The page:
Credit Suisse analysts estimated banks could lose up to $52 billion over time due to their exposure to collateralized debt obligations that invested in U.S. subprime mortgages.
Most of the losses would stem from loans to hedge funds, compared with an expected $5 billion to $10 billion from banks' direct investment in subprime CDOs, the Credit Suisse analysts said in a report dated July 6.
The global financial system can absorb such losses, the analysts said, but the prospects for the subprime mortgage sector remains murky. The risks of CDO downgrades by rating agencies and further depreciation in the U.S. housing market could result in erosion in CDO values, according to the report.
Meanwhile, the analysts said European banks will suffer smaller subprime CDO losses than their U.S. counterparts.
European banks tend to be among the most conservative buyers of CDO paper and we estimate that their share of losses will be much smaller than that of the U.S. banks, they said in the report.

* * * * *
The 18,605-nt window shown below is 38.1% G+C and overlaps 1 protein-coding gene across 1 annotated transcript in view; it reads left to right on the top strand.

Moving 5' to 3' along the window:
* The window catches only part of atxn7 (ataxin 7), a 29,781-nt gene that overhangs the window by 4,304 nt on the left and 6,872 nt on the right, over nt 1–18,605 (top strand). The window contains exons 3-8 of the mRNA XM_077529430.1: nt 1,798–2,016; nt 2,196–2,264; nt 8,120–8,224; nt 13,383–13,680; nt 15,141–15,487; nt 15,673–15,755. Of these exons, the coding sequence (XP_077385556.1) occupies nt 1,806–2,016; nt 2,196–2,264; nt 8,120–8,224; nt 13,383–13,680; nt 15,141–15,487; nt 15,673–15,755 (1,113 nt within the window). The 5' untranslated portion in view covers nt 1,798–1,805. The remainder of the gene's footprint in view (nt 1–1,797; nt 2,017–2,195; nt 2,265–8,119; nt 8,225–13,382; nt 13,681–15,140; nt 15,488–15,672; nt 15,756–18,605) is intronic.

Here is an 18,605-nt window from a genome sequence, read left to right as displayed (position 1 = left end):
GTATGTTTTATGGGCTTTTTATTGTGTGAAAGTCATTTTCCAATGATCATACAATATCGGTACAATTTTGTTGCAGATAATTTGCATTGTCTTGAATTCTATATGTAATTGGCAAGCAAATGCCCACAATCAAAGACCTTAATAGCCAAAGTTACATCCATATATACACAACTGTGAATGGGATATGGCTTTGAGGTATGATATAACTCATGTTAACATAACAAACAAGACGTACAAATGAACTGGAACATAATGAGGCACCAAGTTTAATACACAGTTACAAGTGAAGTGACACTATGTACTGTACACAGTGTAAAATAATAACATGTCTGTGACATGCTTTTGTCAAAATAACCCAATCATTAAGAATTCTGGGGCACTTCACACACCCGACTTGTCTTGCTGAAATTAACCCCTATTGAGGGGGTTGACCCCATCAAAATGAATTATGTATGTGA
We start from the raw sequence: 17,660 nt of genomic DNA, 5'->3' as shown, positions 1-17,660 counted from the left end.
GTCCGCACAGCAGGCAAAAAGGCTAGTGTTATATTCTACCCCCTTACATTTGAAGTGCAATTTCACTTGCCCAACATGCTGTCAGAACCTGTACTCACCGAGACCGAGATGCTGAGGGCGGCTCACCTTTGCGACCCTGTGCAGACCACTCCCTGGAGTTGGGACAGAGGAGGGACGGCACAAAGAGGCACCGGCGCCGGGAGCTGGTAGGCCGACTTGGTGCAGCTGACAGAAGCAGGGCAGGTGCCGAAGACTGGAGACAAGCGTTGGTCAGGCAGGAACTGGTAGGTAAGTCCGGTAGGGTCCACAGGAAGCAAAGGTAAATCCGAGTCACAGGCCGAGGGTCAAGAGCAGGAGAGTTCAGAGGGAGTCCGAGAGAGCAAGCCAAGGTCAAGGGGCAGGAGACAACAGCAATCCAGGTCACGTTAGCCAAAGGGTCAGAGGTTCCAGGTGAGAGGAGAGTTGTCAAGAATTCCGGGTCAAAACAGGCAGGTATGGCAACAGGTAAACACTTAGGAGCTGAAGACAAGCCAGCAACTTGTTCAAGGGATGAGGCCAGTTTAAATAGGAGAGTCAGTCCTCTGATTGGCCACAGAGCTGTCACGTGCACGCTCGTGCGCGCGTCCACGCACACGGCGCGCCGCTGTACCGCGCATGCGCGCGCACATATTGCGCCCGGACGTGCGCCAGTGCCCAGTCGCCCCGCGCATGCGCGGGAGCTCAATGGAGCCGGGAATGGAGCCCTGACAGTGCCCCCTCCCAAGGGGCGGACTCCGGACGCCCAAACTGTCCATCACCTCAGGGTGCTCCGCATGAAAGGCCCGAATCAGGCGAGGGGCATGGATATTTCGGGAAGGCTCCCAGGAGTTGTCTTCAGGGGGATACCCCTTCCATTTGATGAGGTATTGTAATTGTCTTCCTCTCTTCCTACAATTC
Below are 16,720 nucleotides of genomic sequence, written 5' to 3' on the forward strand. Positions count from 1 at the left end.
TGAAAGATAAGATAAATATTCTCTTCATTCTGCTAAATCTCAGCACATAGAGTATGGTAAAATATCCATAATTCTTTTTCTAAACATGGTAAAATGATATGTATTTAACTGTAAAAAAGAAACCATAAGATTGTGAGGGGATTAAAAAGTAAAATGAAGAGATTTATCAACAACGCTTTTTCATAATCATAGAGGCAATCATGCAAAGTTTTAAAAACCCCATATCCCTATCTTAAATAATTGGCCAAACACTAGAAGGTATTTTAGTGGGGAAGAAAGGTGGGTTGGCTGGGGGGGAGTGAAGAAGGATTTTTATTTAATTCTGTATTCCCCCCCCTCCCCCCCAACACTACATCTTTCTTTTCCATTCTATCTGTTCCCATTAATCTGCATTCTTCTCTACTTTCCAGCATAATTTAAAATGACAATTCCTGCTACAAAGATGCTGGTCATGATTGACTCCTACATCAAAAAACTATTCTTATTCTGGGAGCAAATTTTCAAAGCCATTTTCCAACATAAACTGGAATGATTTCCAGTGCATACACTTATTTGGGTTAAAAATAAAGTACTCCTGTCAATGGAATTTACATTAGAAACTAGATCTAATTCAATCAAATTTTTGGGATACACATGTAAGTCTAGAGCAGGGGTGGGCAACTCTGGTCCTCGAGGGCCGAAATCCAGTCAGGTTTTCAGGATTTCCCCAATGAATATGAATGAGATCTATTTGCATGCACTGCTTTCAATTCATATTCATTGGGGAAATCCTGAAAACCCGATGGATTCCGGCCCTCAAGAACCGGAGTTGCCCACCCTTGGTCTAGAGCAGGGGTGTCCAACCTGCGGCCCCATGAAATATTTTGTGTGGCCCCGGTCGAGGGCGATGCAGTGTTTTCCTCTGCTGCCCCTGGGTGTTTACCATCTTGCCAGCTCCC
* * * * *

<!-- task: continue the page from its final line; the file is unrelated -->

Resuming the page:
In June, fears of hedge fund losses in subprime mortgages, or home loans made to borrowers with blemished credit histories, rattled financial markets after news of hefty losses at two funds managed by Bear Stearns.
Troubles at several other hedge funds have came to light since Bear Stearns' fund problems: Cheyne Capital's Queens' Walk, Cambridge Place Investment's Caliber Global Investment, and United Capital's Horizon Funds.
Worries about broader systemic impact from subprime woes have kept some investors on the defensive, spurring bids for low-risk investment such as U.S. Treasury securities.
Subprime CDOs are instruments created from securities backed by subprime mortgages whose fortunes deteriorated with a spike in loan defaults and delinquencies.
Losses in the tens of billions of dollars are clearly a huge problem, but we do not think that they are a systemic one, the analysts said.